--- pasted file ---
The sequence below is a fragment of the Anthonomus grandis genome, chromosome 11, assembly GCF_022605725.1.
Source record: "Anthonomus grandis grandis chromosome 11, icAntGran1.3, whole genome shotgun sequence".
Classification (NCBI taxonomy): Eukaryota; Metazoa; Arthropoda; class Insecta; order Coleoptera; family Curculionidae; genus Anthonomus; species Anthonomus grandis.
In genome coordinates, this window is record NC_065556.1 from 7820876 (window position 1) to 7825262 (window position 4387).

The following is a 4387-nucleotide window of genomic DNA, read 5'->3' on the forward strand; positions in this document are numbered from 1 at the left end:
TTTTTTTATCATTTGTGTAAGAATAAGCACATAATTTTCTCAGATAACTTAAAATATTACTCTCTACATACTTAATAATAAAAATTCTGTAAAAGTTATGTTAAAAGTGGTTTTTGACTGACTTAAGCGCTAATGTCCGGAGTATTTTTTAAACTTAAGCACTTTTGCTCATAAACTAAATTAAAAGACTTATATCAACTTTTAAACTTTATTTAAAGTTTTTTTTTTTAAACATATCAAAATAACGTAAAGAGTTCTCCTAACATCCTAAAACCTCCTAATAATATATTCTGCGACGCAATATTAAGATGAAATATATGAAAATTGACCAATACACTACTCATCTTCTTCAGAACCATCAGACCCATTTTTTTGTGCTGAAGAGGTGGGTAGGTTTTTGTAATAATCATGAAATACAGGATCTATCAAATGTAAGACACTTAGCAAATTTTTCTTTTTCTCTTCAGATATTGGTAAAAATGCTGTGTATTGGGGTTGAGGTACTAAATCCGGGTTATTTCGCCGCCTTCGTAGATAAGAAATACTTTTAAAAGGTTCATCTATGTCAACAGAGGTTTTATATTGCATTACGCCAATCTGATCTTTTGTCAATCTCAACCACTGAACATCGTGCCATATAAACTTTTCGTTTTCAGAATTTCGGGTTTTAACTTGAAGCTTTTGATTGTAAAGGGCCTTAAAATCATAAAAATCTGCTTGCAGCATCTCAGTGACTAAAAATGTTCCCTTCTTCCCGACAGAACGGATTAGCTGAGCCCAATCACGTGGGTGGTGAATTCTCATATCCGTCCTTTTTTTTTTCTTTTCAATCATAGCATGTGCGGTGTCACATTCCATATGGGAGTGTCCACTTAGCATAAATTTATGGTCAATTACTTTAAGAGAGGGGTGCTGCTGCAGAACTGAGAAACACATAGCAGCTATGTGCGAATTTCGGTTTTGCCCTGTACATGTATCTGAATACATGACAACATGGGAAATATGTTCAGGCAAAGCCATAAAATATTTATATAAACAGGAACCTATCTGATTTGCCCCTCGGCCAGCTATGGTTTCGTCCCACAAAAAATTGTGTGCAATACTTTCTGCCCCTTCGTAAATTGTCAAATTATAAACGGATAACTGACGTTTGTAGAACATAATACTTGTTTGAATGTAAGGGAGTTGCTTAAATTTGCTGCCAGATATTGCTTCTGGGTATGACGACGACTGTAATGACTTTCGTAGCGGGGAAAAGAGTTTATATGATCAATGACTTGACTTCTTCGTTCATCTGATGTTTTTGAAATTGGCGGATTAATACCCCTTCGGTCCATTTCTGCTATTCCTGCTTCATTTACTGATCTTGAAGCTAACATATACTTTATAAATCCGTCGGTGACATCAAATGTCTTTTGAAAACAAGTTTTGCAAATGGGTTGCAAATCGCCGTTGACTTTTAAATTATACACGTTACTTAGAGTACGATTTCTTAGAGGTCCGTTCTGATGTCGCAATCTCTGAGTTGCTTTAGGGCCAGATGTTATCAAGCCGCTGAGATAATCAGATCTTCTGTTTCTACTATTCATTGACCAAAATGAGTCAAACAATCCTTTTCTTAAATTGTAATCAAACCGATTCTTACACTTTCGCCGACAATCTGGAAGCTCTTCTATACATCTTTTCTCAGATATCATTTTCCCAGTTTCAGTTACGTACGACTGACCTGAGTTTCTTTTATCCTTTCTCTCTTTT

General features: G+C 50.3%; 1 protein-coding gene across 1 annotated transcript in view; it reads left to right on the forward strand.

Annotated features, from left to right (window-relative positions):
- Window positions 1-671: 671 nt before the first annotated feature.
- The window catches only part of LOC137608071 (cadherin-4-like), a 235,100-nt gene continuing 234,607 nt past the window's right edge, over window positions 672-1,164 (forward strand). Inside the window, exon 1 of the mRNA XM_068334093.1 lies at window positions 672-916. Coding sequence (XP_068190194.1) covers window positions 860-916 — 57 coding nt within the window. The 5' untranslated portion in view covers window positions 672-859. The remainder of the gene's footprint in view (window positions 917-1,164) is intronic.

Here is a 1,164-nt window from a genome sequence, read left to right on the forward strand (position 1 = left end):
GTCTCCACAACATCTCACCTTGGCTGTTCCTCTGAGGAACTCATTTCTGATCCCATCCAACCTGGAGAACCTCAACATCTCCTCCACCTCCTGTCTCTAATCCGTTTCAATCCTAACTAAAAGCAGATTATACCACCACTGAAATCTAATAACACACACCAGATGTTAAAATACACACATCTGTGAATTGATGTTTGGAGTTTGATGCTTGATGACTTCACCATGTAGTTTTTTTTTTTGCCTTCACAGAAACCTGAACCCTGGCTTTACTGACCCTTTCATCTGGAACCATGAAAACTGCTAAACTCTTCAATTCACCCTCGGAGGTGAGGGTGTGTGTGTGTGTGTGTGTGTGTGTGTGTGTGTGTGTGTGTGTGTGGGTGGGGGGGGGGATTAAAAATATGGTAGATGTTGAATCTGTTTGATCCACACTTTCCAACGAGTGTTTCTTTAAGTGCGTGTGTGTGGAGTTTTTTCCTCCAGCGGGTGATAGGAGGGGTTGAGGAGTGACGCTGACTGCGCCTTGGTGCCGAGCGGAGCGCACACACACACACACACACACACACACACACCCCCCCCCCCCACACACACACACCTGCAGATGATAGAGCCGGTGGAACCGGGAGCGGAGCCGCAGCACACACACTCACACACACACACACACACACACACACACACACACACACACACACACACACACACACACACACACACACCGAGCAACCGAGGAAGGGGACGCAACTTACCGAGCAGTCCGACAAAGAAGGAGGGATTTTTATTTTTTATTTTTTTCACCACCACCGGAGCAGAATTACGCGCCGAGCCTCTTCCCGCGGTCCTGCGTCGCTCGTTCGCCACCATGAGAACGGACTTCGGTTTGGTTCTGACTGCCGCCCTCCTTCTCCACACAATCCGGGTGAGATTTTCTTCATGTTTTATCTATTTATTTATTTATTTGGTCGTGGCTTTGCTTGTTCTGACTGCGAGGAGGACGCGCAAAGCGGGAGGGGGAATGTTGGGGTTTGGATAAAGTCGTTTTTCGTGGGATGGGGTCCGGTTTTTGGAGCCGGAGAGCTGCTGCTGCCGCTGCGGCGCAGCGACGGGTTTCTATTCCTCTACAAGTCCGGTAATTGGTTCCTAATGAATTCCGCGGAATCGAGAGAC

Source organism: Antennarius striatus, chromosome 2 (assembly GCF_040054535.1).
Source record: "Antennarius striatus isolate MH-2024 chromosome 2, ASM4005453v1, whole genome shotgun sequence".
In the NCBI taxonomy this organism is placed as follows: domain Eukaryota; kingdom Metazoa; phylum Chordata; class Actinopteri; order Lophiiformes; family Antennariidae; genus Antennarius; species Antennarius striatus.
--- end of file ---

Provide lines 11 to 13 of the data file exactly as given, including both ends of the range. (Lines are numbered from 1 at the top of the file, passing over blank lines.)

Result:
Here is a 1,164-nt window from a genome sequence, read left to right on the forward strand (position 1 = left end):
GTCTCCACAACATCTCACCTTGGCTGTTCCTCTGAGGAACTCATTTCTGATCCCATCCAACCTGGAGAACCTCAACATCTCCTCCACCTCCTGTCTCTAATCCGTTTCAATCCTAACTAAAAGCAGATTATACCACCACTGAAATCTAATAACACACACCAGATGTTAAAATACACACATCTGTGAATTGATGTTTGGAGTTTGATGCTTGATGACTTCACCATGTAGTTTTTTTTTTTGCCTTCACAGAAACCTGAACCCTGGCTTTACTGACCCTTTCATCTGGAACCATGAAAACTGCTAAACTCTTCAATTCACCCTCGGAGGTGAGGGTGTGTGTGTGTGTGTGTGTGTGTGTGTGTGTGTGTGTGTGTGTGTGGGTGGGGGGGGGGATTAAAAATATGGTAGATGTTGAATCTGTTTGATCCACACTTTCCAACGAGTGTTTCTTTAAGTGCGTGTGTGTGGAGTTTTTTCCTCCAGCGGGTGATAGGAGGGGTTGAGGAGTGACGCTGACTGCGCCTTGGTGCCGAGCGGAGCGCACACACACACACACACACACACACACACACCCCCCCCCCCCACACACACACACCTGCAGATGATAGAGCCGGTGGAACCGGGAGCGGAGCCGCAGCACACACACTCACACACACACACACACACACACACACACACACACACACACACACACACACACACACACACACACACACCGAGCAACCGAGGAAGGGGACGCAACTTACCGAGCAGTCCGACAAAGAAGGAGGGATTTTTATTTTTTATTTTTTTCACCACCACCGGAGCAGAATTACGCGCCGAGCCTCTTCCCGCGGTCCTGCGTCGCTCGTTCGCCACCATGAGAACGGACTTCGGTTTGGTTCTGACTGCCGCCCTCCTTCTCCACACAATCCGGGTGAGATTTTCTTCATGTTTTATCTATTTATTTATTTATTTGGTCGTGGCTTTGCTTGTTCTGACTGCGAGGAGGACGCGCAAAGCGGGAGGGGGAATGTTGGGGTTTGGATAAAGTCGTTTTTCGTGGGATGGGGTCCGGTTTTTGGAGCCGGAGAGCTGCTGCTGCCGCTGCGGCGCAGCGACGGGTTTCTATTCCTCTACAAGTCCGGTAATTGGTTCCTAATGAATTCCGCGGAATCGAGAGAC

Source organism: Antennarius striatus, chromosome 2 (assembly GCF_040054535.1).